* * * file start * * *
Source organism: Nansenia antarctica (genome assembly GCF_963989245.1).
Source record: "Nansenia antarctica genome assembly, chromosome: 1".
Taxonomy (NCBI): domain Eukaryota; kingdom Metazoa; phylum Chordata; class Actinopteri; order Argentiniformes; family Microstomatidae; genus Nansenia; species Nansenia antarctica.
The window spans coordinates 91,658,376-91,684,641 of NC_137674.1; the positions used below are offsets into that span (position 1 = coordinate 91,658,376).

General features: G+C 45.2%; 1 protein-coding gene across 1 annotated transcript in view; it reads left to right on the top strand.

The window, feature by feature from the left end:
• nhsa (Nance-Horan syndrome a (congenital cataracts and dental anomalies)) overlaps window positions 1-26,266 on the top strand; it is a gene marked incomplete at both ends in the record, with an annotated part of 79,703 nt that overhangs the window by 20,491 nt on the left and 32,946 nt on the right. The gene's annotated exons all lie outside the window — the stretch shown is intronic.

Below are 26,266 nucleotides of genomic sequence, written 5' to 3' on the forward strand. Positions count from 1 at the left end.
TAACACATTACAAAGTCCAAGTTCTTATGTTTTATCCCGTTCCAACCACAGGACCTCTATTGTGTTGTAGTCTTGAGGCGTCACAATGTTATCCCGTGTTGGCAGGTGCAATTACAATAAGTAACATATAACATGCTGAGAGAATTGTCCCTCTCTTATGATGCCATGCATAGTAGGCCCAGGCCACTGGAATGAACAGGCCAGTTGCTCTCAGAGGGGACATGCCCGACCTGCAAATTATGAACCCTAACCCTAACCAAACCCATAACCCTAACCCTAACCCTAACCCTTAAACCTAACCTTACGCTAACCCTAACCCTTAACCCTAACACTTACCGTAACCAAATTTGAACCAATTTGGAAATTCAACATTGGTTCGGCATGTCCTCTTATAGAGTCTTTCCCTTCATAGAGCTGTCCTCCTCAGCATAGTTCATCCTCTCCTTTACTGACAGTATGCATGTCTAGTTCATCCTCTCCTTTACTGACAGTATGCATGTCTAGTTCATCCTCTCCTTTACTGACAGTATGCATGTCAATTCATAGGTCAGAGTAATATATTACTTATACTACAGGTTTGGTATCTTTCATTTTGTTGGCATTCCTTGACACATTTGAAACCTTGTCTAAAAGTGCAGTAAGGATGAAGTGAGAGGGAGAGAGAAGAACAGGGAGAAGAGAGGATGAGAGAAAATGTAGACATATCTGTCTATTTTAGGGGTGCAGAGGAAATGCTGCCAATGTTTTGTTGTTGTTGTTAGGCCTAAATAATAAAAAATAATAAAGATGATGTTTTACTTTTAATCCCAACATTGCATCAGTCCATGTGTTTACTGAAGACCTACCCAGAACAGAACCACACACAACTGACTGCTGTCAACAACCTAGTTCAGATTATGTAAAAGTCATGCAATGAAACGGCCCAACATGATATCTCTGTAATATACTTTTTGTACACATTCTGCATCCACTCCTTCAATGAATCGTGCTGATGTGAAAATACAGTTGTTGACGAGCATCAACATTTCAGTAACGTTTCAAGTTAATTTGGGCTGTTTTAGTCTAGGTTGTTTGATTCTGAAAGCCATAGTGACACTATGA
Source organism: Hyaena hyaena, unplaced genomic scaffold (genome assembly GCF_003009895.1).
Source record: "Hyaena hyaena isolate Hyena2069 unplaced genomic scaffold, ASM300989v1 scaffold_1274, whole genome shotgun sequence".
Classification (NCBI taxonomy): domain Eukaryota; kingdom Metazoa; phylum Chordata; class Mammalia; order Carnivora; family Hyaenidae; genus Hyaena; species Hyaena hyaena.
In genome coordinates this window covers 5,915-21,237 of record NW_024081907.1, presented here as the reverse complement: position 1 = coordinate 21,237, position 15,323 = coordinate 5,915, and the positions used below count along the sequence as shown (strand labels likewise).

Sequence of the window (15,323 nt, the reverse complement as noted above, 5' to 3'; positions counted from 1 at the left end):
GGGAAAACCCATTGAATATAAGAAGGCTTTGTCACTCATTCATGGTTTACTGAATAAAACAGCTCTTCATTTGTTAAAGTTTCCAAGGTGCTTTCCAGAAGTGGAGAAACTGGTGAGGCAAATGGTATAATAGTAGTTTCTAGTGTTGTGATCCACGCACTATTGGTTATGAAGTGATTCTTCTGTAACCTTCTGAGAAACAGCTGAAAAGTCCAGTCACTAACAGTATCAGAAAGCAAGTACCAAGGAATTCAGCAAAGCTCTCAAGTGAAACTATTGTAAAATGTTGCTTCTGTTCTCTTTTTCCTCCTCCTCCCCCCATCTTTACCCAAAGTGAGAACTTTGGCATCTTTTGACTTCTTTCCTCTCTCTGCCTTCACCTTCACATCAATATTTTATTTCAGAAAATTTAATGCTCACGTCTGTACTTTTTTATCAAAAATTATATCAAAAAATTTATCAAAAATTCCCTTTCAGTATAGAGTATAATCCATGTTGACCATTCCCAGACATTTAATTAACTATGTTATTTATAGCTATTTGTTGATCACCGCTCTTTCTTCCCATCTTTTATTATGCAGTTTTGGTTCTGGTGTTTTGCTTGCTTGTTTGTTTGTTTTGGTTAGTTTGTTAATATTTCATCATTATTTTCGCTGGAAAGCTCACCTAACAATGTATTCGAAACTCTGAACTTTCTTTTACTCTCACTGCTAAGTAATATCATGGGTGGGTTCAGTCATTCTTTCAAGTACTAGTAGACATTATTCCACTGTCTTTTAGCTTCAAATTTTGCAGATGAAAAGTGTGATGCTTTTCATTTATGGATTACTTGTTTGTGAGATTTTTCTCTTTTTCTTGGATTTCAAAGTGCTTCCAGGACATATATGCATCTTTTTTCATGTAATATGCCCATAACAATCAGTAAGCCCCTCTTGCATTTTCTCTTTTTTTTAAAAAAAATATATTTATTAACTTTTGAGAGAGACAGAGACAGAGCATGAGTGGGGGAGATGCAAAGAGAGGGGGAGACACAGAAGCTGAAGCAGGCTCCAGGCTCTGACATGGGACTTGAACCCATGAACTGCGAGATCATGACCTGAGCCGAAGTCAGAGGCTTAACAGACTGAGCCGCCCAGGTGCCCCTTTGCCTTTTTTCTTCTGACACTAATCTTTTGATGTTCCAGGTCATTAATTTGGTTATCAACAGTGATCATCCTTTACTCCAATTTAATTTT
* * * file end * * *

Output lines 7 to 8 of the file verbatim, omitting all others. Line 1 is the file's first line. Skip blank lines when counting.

• nhsa (Nance-Horan syndrome a (congenital cataracts and dental anomalies)) overlaps window positions 1-26,266 on the top strand; it is a gene marked incomplete at both ends in the record, with an annotated part of 79,703 nt that overhangs the window by 20,491 nt on the left and 32,946 nt on the right. The gene's annotated exons all lie outside the window — the stretch shown is intronic.

Below are 26,266 nucleotides of genomic sequence, written 5' to 3' on the forward strand. Positions count from 1 at the left end.